Unsung Hero: Why the 1971-73 Mustang Might be the Best Classic Mustang
When it comes to the classic Ford Mustangs (pre 1974 for the sake of argument) all of the models and body styles have their fans.
For some it’s the classic 1964-1/2 that started it all. Or the 1965 Shelby GT350 fastback that shined a new light on the Mustang as a performance car. Then came the iconic Mustangs like the ’69 Boss 302 and its larger displacement counterpart the Boss 429, as beloved today as they were when new.
But despite being a significant part of Mustang history, the 1971-73 models—particularly the fastback or “sportsroof” body style is a car that doesn’t always get the respect and attention it deserves.
Here are some reasons why these cars might just be the best of the classic Mustangs.
While its underpinnings didn’t differ much from the Mustangs that came before it, the look of the redesigned ’71 Mustang was quite different.
The 1971 Mustang was moderately wider and longer than the 1970 model, but its styling made it look even more so, with a long nose and a roofline on the fastback models that sloped all the way to the rear.
With a redesigned Camaro and the newcomer Challenger and ‘Cuda on the pony car market, these styling updates aimed to give the Mustang a sleeker, more muscular look and it worked well.
When it comes to performance, the '71-'73 carries over the same basic chassis layout and powertrain choices that made the earlier cars so successful. Engine options were plentiful, ranging from a base 250 cube inline-six to the 302 small block, to the potent 351 Cleveland and the big daddy 429 Cobra Jet.
Even more important today is that the aftermarket for these cars is essentially the same as the older Mustangs, meaning you can find just about anything—whether you are looking to go faster, handle better, get better fuel economy and reliability or anything else.
Bang for the Buck
While the the ’71-’73 Mustangs have plenty of fans, you’ll find that fastback/sportsroof cars from these years are often quite bit cheaper than the ultra desirable 1970 and earlier Mustang fastbacks.
A quick look around West Coast classified ads suggests you can get a decently restored ’71-’73 Mach 1 for around $30,000, solid drivers for under $20,000 and running projects for much less than that.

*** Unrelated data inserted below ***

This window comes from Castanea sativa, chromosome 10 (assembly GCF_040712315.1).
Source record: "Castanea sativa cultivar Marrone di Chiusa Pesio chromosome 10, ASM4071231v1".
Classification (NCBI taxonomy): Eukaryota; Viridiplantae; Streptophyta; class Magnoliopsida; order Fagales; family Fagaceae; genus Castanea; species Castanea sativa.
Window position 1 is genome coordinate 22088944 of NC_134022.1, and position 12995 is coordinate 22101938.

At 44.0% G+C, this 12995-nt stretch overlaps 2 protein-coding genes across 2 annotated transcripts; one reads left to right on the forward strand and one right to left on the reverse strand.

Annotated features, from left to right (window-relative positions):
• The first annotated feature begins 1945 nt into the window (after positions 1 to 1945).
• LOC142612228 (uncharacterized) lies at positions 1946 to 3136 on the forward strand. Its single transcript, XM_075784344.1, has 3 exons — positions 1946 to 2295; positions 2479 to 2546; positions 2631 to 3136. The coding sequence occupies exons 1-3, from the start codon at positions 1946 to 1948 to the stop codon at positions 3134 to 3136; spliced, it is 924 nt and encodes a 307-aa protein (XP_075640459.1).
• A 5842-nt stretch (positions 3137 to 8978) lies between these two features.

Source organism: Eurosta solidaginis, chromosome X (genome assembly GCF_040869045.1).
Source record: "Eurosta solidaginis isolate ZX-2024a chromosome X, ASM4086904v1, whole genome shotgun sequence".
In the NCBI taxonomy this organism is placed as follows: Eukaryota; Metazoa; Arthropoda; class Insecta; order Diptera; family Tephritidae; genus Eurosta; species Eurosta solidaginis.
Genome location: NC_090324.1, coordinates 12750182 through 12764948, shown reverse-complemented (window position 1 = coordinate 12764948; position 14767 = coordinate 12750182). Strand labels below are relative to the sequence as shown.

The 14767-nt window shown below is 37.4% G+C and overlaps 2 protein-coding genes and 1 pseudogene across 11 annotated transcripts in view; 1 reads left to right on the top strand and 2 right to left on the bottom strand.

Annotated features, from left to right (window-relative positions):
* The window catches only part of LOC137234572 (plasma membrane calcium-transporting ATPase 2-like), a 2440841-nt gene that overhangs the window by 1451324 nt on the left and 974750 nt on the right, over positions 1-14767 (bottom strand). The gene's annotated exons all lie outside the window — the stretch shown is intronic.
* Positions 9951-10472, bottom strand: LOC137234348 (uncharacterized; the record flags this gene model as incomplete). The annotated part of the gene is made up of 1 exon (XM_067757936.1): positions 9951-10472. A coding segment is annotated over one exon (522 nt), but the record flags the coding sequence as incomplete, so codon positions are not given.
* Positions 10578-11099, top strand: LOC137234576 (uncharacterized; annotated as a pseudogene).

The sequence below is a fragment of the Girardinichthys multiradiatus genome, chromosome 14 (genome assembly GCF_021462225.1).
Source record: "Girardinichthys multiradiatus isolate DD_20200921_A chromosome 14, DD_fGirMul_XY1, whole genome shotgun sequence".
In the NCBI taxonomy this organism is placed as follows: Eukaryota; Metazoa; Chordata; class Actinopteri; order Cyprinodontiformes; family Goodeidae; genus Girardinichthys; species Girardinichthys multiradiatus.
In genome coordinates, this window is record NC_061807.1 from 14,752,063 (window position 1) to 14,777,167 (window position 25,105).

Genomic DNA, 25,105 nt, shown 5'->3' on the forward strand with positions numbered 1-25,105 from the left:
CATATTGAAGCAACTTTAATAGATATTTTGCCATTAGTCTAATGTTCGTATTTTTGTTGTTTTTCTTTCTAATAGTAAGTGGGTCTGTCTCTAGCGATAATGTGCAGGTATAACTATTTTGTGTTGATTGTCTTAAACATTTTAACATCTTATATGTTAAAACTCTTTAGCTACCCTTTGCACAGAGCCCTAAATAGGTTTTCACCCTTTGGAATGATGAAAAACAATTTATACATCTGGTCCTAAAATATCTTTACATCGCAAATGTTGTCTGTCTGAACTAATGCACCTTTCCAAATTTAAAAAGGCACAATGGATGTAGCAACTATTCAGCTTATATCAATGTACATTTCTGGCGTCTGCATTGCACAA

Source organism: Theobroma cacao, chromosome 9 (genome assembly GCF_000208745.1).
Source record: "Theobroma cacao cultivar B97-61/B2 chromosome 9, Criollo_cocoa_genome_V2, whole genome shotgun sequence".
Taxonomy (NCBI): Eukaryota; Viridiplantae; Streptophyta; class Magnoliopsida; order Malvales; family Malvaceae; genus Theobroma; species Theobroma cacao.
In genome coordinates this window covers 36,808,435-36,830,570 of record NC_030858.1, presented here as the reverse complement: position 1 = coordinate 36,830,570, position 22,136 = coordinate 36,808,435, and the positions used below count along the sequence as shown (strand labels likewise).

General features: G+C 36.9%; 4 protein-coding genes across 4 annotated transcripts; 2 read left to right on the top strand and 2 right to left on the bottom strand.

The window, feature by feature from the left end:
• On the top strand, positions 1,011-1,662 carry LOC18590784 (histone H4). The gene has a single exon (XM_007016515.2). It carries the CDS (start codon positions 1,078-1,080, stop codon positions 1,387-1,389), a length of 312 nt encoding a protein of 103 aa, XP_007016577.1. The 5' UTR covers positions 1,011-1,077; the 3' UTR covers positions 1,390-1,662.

Obviously the rare and desirable factory optioned cars are going to bring big bucks, but the more common models still delver great bang for the buck.
A Movie Star
As an added benefit, this generation of Mustang also cemented its status as an automotive icon after starring in the cult classic 1974 car chase film Gone in 60 Seconds.
Sadly most people will identify “Eleanor” with the GT500 from the 2000 Nick Cage remake Gone in 60 Seconds, but the ’73 Mustang from the original is the real deal—and in our opinion one of the greatest movie cars of all time.
And speaking of movies, we can't leave out the fact this generation of Mustang also was immortalized as a Bond car in Diamonds are Forever.
A Character All Its Own
If there’s one unfortunate thing about classic Mustangs is that there are just so many of them out there. Classic car meets and cruise nights are full of 1960s Mustangs built in every way imaginable.
The 1971-1973 cars though, are far less common while still delivering all the benefits of classic Mustang ownership—and great looks to boot.
Somewhat overlooked in between the beloved Mustangs of the ‘60s and the controversial Mustang II of the mid ‘70s, for the reasons above the ’71-’73 Mustang might just be the best of the breed.
More From Driving Line
- Want to see one of these Mustangs in action? Watch a 1973 Mach1 square off in a drag battle against a 2016 Mustang GT.
- Better than Bullitt? More reasons why the 1974 Gone in 60 Seconds Eleanor is the best movie Mustang ever.
- And here are five tips for beginning a project car using the 1973 Mach 1 as our subject.